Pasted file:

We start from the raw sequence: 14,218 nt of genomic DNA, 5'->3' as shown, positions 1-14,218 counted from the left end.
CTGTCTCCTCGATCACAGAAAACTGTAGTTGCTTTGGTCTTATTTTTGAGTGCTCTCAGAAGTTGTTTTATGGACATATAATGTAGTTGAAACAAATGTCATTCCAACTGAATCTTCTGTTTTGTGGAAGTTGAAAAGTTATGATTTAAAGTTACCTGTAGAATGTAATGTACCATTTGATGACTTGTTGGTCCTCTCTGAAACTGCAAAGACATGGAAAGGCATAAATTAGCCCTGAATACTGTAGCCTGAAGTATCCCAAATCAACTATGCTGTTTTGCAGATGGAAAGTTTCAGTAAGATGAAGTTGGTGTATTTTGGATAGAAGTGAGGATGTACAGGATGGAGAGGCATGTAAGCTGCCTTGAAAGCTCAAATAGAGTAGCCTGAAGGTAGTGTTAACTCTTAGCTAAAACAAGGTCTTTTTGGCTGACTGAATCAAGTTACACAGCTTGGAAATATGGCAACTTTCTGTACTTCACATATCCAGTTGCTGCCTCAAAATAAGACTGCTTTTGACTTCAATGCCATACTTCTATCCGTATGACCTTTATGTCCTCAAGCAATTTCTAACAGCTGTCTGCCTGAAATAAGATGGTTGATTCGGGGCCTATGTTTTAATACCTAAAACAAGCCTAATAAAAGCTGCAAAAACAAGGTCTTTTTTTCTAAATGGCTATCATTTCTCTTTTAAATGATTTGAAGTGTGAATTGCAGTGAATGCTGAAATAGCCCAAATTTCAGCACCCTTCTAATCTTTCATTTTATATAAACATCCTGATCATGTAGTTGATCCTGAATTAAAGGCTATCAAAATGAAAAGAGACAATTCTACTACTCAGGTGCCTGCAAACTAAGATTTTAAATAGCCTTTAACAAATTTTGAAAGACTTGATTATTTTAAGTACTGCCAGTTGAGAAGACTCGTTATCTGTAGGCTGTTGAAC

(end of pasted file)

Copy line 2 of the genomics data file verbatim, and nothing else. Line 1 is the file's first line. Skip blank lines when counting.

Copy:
CTGTCTCCTCGATCACAGAAAACTGTAGTTGCTTTGGTCTTATTTTTGAGTGCTCTCAGAAGTTGTTTTATGGACATATAATGTAGTTGAAACAAATGTCATTCCAACTGAATCTTCTGTTTTGTGGAAGTTGAAAAGTTATGATTTAAAGTTACCTGTAGAATGTAATGTACCATTTGATGACTTGTTGGTCCTCTCTGAAACTGCAAAGACATGGAAAGGCATAAATTAGCCCTGAATACTGTAGCCTGAAGTATCCCAAATCAACTATGCTGTTTTGCAGATGGAAAGTTTCAGTAAGATGAAGTTGGTGTATTTTGGATAGAAGTGAGGATGTACAGGATGGAGAGGCATGTAAGCTGCCTTGAAAGCTCAAATAGAGTAGCCTGAAGGTAGTGTTAACTCTTAGCTAAAACAAGGTCTTTTTGGCTGACTGAATCAAGTTACACAGCTTGGAAATATGGCAACTTTCTGTACTTCACATATCCAGTTGCTGCCTCAAAATAAGACTGCTTTTGACTTCAATGCCATACTTCTATCCGTATGACCTTTATGTCCTCAAGCAATTTCTAACAGCTGTCTGCCTGAAATAAGATGGTTGATTCGGGGCCTATGTTTTAATACCTAAAACAAGCCTAATAAAAGCTGCAAAAACAAGGTCTTTTTTTCTAAATGGCTATCATTTCTCTTTTAAATGATTTGAAGTGTGAATTGCAGTGAATGCTGAAATAGCCCAAATTTCAGCACCCTTCTAATCTTTCATTTTATATAAACATCCTGATCATGTAGTTGATCCTGAATTAAAGGCTATCAAAATGAAAAGAGACAATTCTACTACTCAGGTGCCTGCAAACTAAGATTTTAAATAGCCTTTAACAAATTTTGAAAGACTTGATTATTTTAAGTACTGCCAGTTGAGAAGACTCGTTATCTGTAGGCTGTTGAAC